The winds howl in chorus across the arid plains of Central and East Asia, unimpeded by forests or mountains. Ground once peppered with the hoof prints of countless saiga antelope has increasingly grown bare as saiga have inched closer to extinction. Yet, in addition to their tubular noses, saiga are renowned for being survivors, and their latest breeding season brought long absent good fortune to this belabored species. Researchers discovered 530 saiga calves tucked beneath the tall grasses of Kazakhstan’s Ustyurt Plateau, a miraculous number of newborns found in just a single aggregation. In neighboring Mongolia, the saiga population also bloomed to over 8,450 individuals, up from 3,800 in 2018. This tremendous growth is a sign that the efforts of the Saiga Conservation Alliance (SCA) and other regional conservationists are working.
SCA posits that even more newborns went undiscovered, theorizing that over 100,000 calves were born in Kazakhstan last year. While these numbers are encouraging, conservationists caution that many of these saiga will not survive to adulthood. In both Kazakhstan and Mongolia, saiga antelope have been beset by poachers since the 1980s. Male saiga are targeted for their horns, for which there is high demand in traditional Asian medicines, leading to a shortage of breeding pairs. Severe winters, drought, and infectious disease outbreaks have also devastated their numbers, and human infrastructure projects have led to habitat loss and migration disruption.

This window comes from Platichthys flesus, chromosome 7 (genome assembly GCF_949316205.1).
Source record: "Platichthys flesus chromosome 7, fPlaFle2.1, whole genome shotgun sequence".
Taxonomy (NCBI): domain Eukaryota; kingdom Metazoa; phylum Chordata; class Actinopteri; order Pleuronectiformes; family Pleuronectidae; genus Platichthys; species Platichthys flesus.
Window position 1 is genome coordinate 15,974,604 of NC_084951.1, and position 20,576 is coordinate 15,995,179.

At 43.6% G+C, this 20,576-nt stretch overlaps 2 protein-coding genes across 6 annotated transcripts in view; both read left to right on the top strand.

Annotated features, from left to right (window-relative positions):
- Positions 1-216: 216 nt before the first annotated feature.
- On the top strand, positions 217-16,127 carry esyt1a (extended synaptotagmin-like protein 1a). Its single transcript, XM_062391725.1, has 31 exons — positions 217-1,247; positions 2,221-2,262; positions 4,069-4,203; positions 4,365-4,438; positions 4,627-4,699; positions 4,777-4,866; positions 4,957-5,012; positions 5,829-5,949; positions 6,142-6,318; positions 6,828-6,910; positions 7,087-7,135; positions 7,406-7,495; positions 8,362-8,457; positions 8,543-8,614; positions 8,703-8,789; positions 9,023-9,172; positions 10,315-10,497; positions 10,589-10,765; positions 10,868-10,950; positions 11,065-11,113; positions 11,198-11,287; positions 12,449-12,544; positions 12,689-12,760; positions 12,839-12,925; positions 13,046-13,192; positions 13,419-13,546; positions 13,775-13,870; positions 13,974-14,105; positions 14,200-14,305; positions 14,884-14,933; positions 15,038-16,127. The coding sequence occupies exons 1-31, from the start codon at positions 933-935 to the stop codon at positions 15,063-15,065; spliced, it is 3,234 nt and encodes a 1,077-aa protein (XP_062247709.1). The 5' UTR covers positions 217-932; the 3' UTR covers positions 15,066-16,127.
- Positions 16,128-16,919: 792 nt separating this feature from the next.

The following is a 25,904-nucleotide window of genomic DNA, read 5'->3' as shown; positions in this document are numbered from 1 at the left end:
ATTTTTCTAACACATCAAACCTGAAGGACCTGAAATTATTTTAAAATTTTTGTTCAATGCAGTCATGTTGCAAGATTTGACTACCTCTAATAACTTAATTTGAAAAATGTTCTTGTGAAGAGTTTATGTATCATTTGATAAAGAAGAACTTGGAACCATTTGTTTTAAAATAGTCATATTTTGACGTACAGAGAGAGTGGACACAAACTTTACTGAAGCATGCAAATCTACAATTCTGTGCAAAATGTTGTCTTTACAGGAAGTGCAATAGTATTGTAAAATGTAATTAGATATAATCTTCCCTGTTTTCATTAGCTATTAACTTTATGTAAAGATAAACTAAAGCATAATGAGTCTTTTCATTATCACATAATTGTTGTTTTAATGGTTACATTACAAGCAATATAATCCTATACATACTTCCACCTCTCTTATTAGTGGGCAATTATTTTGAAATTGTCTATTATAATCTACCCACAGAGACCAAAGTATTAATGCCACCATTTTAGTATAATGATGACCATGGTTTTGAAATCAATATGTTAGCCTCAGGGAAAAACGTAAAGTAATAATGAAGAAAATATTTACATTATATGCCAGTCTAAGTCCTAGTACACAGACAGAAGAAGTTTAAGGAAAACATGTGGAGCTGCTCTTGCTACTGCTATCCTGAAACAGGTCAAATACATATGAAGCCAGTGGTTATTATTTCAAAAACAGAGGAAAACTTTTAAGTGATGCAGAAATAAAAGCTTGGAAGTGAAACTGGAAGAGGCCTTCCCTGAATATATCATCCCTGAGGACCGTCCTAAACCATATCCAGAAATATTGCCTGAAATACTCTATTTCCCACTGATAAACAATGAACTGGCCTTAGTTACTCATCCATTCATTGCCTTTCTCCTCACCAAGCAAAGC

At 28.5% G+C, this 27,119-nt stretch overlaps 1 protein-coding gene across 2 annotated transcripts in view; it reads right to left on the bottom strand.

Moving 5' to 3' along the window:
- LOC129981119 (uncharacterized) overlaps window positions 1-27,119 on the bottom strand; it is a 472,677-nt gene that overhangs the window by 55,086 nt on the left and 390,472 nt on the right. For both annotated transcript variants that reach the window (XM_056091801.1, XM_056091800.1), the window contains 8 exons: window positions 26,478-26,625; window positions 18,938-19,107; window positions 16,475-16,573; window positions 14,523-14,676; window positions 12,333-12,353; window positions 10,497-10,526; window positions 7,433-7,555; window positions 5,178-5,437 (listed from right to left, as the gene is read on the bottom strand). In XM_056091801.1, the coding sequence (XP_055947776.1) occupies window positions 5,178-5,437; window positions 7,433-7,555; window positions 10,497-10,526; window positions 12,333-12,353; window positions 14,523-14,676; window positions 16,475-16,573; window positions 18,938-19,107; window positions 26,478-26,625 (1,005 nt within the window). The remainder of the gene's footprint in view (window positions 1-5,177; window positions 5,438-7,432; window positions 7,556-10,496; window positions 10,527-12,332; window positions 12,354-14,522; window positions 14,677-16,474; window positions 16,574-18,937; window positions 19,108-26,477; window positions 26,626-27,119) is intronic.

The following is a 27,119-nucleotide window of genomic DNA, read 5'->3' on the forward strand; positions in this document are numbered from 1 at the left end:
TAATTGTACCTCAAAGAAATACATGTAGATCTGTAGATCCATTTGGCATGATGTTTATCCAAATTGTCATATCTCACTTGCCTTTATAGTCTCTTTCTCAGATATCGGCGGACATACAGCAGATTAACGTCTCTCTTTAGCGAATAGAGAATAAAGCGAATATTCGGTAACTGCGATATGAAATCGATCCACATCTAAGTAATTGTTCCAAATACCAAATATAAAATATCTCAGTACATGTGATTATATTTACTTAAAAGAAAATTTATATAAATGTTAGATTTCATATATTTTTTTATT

To address these threats, SCA maintains close ties with a network that gives saiga a fighting chance at survival. One of their main partners, the Association for the Conservation of Biodiversity in Kazakhstan (ACBK), focuses on researching saiga migration and restoring saiga habitat. Since 2011, SCA has participated in initiatives with ACBK and the Kazakh government, leading to designated habitat corridors and protected areas, ranger patrols, and monitoring programs. SCA also provides financial support to ACBK for children’s activities and annual celebrations, like Saiga Day, that promote saiga conservation and share best practices with programs throughout saiga range countries. These combined efforts are contributing to recovery, with the last five years of surveys noting an increase in all three saiga populations in Kazakhstan.
SCA also extends administrative coordination and community support to WWF-Mongolia, who manage most saiga conservation fieldwork in that country. WWF-Mongolia’s rangers conduct anti-poaching patrols twice a month and regularly monitor herds, which is necessary considering Mongolia’s saiga have been saved from extinction twice in the last 30 years—once from disease and again from harsh winter. The climate conditions of recent years have been favorable in Mongolia, allowing conservationists’ saiga recovery strategies to bear fruit.
This recent saiga baby boom is a hopeful sign, but to ensure saiga populations continue to grow, sustainable rangeland management and ongoing anti-poaching measures are needed. New saiga herds also need to form in these regions, so that a single natural disaster cannot wipe out an entire population. By expanding protected areas and policies, SCA and its partners will help these survivors continue to thrive, once again decorating Asia’s plains with countless hoof prints.